Fireworks are fun, but is the environment celebrating?
Fireworks do a bang-up job of entertaining us, but they also have an explosively awful impact on the environment.
And a Happy Fourth to you, too!
Yes, as you go about your patriotic or simply traditional business watching the holiday sky shows and patronizing one of the many fi reworks booths scattered about the capital region before July 4, please take a moment to consider how pleasure and gunpowder can be a problematical mix.
Writer Jessica Han does a thorough job in outlining fireworks’ dark side in an article she wrote this spring for the international sustainability-gazing organization earth.org, “Crowd Pleasing Fireworks Are Not So Pleasing to the Planet.” She begins by explaining that gunpowder (aka black powder) is composed of 75% potassium nitrate, 15% charcoal and 10% sulfur. Contained and ignited, it blows up.
“Mineral elements are mixed with black powder, providing color to these explosions,” Han elaborates. “Some colors simply require one element to produce the targeted color. For example, only strontium is needed to make red, sodium for yellow, and barium for green.” Copper, carbon, aluminum and manganese are also used to craft the fireworks’ palette.
What do such minerals do upon airborne detonation?
“The temporary enjoyment of fi reworks releases a host of contaminants that affect air quality and can contribute to climate change, including carbon dioxide, carbon monoxide, nitrogen, sulfur dioxide and particulate matter,” Han writes. She points out that the air in New Delhi, during a 2017 fi reworks-soaked celebration of Diwali, recorded a particulate matter measurement of 900 micrograms. Anything above 5 micrograms is considered unhealthful.
The article also points out that fireworks displays can:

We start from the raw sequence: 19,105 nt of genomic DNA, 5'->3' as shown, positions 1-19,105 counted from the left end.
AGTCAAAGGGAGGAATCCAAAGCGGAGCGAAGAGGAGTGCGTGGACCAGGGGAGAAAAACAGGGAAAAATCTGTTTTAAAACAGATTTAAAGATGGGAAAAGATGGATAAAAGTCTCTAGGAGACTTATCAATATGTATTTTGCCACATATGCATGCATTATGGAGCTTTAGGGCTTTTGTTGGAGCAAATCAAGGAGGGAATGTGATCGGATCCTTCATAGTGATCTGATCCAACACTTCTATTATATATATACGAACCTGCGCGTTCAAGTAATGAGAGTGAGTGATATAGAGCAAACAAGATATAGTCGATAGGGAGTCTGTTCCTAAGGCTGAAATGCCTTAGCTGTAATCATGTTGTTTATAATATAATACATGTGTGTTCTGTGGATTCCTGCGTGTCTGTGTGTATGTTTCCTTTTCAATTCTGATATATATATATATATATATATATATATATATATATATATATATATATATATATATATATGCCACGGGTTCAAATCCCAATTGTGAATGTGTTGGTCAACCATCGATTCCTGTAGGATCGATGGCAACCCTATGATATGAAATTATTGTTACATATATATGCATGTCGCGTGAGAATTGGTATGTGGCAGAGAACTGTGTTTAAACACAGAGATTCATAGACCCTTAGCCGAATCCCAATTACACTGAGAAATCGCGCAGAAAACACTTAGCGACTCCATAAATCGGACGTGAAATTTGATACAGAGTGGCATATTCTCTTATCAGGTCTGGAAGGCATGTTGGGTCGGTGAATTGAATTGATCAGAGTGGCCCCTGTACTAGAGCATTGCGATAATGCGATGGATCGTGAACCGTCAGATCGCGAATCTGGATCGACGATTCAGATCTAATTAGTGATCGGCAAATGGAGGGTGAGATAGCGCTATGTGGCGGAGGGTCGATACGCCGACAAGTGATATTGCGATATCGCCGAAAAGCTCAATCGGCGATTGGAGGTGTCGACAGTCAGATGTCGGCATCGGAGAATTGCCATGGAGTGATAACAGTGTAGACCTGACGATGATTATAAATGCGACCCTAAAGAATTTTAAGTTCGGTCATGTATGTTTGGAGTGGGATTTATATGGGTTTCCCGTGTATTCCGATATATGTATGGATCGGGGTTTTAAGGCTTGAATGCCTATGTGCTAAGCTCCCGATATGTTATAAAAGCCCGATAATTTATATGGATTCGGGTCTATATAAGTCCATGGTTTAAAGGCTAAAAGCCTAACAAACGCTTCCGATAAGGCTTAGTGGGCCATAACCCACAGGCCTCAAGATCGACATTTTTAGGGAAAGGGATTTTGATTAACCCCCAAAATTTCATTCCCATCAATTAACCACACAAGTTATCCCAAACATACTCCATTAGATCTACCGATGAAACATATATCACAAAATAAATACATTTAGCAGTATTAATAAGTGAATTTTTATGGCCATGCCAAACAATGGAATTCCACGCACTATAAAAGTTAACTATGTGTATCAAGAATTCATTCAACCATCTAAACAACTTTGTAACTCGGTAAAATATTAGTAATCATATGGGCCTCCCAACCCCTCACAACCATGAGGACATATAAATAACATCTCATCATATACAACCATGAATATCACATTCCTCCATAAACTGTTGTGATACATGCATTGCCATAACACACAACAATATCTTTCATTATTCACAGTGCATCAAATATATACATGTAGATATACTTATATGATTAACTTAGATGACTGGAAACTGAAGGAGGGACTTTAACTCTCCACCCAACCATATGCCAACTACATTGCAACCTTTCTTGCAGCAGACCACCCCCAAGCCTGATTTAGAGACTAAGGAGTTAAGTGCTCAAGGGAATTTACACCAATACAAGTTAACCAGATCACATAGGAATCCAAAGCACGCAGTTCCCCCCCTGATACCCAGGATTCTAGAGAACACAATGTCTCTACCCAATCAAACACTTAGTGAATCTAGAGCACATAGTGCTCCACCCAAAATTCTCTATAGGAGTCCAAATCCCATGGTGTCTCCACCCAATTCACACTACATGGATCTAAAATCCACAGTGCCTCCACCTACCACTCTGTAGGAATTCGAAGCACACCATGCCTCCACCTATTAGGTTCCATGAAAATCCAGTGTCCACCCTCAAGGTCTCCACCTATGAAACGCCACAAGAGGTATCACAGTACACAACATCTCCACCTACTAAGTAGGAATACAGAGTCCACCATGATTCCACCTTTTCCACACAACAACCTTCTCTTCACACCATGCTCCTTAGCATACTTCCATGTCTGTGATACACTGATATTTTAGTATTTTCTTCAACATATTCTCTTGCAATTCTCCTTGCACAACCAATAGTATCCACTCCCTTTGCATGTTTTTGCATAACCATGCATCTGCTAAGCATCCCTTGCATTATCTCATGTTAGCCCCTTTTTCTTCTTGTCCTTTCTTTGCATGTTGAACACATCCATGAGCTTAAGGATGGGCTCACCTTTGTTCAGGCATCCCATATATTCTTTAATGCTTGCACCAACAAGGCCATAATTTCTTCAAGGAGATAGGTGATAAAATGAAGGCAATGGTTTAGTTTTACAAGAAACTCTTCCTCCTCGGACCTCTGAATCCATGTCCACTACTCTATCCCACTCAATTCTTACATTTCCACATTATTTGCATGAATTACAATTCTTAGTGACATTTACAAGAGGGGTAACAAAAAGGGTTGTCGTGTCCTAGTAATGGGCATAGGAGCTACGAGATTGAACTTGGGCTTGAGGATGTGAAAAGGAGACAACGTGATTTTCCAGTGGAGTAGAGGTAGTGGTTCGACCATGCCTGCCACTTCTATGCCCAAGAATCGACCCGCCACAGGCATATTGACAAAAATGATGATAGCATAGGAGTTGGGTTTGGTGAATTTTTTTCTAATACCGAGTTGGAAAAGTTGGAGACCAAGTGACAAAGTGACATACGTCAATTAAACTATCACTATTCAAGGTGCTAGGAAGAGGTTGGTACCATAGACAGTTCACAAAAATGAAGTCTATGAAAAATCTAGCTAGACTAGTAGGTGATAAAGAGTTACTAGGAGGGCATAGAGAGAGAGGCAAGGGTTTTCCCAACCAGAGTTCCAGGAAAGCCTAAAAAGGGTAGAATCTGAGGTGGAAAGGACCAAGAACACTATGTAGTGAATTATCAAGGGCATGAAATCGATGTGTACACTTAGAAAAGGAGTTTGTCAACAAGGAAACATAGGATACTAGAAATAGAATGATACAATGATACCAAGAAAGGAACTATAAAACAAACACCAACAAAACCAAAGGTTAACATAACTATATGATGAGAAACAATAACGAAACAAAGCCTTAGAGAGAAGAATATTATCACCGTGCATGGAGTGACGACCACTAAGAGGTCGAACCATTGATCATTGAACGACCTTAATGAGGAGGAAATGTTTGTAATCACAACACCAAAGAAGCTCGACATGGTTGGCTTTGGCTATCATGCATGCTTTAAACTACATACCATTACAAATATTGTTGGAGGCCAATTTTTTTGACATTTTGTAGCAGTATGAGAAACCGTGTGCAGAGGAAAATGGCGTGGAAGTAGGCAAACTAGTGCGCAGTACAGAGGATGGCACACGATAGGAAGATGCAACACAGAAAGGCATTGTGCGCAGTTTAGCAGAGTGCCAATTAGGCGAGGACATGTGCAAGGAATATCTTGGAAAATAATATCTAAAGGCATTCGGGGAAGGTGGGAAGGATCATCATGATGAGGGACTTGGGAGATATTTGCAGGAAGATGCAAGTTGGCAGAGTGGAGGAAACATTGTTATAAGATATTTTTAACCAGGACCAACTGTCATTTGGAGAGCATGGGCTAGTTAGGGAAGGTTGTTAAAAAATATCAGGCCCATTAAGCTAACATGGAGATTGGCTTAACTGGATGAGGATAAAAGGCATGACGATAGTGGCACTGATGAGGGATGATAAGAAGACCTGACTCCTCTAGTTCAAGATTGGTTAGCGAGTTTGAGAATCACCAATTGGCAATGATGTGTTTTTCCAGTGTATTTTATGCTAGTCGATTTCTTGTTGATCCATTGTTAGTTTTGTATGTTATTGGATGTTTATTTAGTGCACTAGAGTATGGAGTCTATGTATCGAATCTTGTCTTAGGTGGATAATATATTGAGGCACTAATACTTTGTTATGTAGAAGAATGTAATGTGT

• Prompt wildlife to leave their habitats or abandon their migratory routes, sometimes permanently. They also become susceptible to ingesting some of the explosions’ toxic debris. • Widely distribute perchlorate, which “is often associated with contaminating soil and water. This chemical remains in the environment for long periods, easily absorbed by neighboring flora.” • Increase microplastic pollution in waterways.
Science Daily provides more specifics on fireworks’ deleterious effects on wildlife. Research has shown “fireworks in Spanish festivals impacting the breeding success of House Sparrows, July firework displays being implicated in the decline of Brandt’s Cormorant colonies in California, and South American sea lions changing their behavior during breeding season as a result of New Year’s fireworks in Chile.”
Well, how about some of the tamer domestic-use fireworks, such as good old sparklers? Kristine Nguyen blogs on brightly.eco that the little hand-helds “involve an iron rod, an oxidizer to produce the color, a fuel that keeps the sparkler burning, and a binder to hold everything together.” None of that is environment nurturing. As too many children and their parents have learned, sparklers can instead be injury inducing.
Are there alternatives to fireworks shows? Certainly. The website DW.com (whose slogan is “Made for minds”) reports: “In South Korea, where fireworks usage is largely limited to official events, drone shows have gained traction in recent years, often producing brilliant and beautiful results.
“The German city of Landshut, where fireworks have been banned at New Year’s Eve for several years, has become renowned for its impressive laser light shows. And in the Irish capital Dublin, previous years have been welcomed in with a mixture of traditional pyrotechnics and laser shows.”
Perfect solutions, drones and lasers are not.
But they are less destructive than fireworks.
Hey, at least this month’s sustainability column didn’t set out to make you feel guilty about beer and hot dogs. Wait until next year!